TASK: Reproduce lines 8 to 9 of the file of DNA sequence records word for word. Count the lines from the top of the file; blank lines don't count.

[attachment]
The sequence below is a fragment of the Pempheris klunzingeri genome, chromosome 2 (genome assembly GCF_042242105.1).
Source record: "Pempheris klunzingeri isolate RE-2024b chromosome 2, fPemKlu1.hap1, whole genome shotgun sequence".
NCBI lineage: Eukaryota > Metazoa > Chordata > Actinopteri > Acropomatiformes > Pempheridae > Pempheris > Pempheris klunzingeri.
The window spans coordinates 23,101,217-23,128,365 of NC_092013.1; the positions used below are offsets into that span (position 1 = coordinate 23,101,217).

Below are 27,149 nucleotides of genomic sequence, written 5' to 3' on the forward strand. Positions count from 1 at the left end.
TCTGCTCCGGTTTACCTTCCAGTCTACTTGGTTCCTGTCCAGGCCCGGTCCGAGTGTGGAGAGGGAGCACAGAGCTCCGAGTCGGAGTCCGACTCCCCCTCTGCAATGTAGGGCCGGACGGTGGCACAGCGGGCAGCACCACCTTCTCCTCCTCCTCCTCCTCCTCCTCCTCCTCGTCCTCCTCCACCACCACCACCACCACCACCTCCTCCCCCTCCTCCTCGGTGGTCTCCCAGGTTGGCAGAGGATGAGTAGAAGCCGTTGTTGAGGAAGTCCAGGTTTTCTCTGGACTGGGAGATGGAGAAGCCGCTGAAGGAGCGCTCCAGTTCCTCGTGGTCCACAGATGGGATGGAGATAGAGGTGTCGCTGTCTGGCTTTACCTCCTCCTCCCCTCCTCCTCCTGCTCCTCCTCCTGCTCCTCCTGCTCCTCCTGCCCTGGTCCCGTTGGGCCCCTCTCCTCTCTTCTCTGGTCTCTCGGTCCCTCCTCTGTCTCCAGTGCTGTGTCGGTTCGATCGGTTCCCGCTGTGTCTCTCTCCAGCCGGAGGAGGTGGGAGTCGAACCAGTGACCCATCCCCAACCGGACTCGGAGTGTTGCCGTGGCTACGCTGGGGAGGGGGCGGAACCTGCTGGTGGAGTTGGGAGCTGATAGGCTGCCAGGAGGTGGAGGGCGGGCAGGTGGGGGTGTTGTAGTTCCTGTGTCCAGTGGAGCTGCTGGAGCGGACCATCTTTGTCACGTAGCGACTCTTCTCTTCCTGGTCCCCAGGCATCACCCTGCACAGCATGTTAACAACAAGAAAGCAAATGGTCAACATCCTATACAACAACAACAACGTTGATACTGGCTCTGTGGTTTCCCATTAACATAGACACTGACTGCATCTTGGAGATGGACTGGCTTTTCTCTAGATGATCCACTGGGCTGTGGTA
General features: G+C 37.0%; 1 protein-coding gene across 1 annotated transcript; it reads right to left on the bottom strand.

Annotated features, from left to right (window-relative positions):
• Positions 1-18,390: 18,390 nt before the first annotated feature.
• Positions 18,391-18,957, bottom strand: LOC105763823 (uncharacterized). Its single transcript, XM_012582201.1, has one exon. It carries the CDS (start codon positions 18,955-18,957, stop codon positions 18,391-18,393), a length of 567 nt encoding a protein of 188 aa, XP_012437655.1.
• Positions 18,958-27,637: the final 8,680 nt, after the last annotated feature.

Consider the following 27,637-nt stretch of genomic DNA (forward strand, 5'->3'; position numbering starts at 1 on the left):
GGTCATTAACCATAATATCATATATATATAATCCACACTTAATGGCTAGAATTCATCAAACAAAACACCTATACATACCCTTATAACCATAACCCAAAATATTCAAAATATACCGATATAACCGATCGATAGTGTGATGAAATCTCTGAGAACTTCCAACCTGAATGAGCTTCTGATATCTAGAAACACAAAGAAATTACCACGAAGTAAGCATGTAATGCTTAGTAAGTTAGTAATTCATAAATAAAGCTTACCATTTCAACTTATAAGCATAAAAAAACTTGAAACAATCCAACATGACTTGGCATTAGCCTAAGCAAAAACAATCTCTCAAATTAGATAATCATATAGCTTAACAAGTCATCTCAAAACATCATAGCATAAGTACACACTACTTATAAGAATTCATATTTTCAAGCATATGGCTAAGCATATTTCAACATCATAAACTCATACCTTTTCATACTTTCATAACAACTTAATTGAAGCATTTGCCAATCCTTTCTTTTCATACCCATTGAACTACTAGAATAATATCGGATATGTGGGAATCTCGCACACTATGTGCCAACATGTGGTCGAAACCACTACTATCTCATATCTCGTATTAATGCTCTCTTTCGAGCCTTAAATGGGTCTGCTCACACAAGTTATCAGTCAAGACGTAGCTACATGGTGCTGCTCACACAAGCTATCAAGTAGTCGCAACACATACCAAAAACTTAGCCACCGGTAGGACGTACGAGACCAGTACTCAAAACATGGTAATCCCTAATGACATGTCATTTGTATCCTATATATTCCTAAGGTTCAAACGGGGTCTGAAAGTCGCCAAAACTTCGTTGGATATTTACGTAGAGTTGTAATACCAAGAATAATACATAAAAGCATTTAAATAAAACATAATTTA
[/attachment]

Annotated features, from left to right (window-relative positions):
• Positions 1-18,390: 18,390 nt before the first annotated feature.